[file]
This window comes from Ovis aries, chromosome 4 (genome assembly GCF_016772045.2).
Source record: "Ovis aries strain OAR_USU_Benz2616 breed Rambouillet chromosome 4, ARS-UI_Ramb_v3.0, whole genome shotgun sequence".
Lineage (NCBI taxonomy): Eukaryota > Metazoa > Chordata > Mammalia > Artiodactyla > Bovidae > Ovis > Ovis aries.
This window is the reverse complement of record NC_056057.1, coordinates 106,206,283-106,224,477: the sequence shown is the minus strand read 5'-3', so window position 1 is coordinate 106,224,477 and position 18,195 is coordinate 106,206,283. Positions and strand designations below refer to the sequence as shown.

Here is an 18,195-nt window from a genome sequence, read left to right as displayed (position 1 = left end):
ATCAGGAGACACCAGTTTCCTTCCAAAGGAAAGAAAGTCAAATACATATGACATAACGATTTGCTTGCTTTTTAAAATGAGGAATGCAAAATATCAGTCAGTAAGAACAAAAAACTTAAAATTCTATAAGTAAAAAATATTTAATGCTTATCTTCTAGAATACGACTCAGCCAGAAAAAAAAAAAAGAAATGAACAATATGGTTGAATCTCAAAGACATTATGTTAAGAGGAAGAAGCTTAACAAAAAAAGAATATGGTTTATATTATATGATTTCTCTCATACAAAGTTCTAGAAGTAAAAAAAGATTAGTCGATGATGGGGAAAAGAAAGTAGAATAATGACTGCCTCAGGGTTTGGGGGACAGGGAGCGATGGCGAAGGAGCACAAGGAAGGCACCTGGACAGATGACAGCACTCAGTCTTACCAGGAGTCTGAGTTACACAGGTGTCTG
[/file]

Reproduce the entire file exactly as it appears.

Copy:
This window comes from Ovis aries, chromosome 4 (genome assembly GCF_016772045.2).
Source record: "Ovis aries strain OAR_USU_Benz2616 breed Rambouillet chromosome 4, ARS-UI_Ramb_v3.0, whole genome shotgun sequence".
Lineage (NCBI taxonomy): Eukaryota > Metazoa > Chordata > Mammalia > Artiodactyla > Bovidae > Ovis > Ovis aries.
This window is the reverse complement of record NC_056057.1, coordinates 106,206,283-106,224,477: the sequence shown is the minus strand read 5'-3', so window position 1 is coordinate 106,224,477 and position 18,195 is coordinate 106,206,283. Positions and strand designations below refer to the sequence as shown.

Here is an 18,195-nt window from a genome sequence, read left to right as displayed (position 1 = left end):
ATCAGGAGACACCAGTTTCCTTCCAAAGGAAAGAAAGTCAAATACATATGACATAACGATTTGCTTGCTTTTTAAAATGAGGAATGCAAAATATCAGTCAGTAAGAACAAAAAACTTAAAATTCTATAAGTAAAAAATATTTAATGCTTATCTTCTAGAATACGACTCAGCCAGAAAAAAAAAAAAGAAATGAACAATATGGTTGAATCTCAAAGACATTATGTTAAGAGGAAGAAGCTTAACAAAAAAAGAATATGGTTTATATTATATGATTTCTCTCATACAAAGTTCTAGAAGTAAAAAAAGATTAGTCGATGATGGGGAAAAGAAAGTAGAATAATGACTGCCTCAGGGTTTGGGGGACAGGGAGCGATGGCGAAGGAGCACAAGGAAGGCACCTGGACAGATGACAGCACTCAGTCTTACCAGGAGTCTGAGTTACACAGGTGTCTG